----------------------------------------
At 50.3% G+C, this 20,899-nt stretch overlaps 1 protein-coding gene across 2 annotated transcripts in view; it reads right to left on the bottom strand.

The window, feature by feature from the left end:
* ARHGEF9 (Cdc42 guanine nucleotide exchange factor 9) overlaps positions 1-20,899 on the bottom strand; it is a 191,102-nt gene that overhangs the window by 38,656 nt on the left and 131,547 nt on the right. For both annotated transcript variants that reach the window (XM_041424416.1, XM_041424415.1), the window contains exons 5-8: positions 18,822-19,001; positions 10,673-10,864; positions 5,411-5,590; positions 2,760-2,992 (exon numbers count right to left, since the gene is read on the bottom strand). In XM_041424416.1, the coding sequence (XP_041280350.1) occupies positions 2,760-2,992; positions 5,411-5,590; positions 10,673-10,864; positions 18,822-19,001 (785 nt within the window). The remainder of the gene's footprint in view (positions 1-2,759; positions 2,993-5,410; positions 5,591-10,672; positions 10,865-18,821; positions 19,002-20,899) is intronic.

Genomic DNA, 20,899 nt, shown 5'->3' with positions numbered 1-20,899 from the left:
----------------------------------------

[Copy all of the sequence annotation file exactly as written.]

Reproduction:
At 50.3% G+C, this 20,899-nt stretch overlaps 1 protein-coding gene across 2 annotated transcripts in view; it reads right to left on the bottom strand.

The window, feature by feature from the left end:
* ARHGEF9 (Cdc42 guanine nucleotide exchange factor 9) overlaps positions 1-20,899 on the bottom strand; it is a 191,102-nt gene that overhangs the window by 38,656 nt on the left and 131,547 nt on the right. For both annotated transcript variants that reach the window (XM_041424416.1, XM_041424415.1), the window contains exons 5-8: positions 18,822-19,001; positions 10,673-10,864; positions 5,411-5,590; positions 2,760-2,992 (exon numbers count right to left, since the gene is read on the bottom strand). In XM_041424416.1, the coding sequence (XP_041280350.1) occupies positions 2,760-2,992; positions 5,411-5,590; positions 10,673-10,864; positions 18,822-19,001 (785 nt within the window). The remainder of the gene's footprint in view (positions 1-2,759; positions 2,993-5,410; positions 5,591-10,672; positions 10,865-18,821; positions 19,002-20,899) is intronic.

Genomic DNA, 20,899 nt, shown 5'->3' with positions numbered 1-20,899 from the left: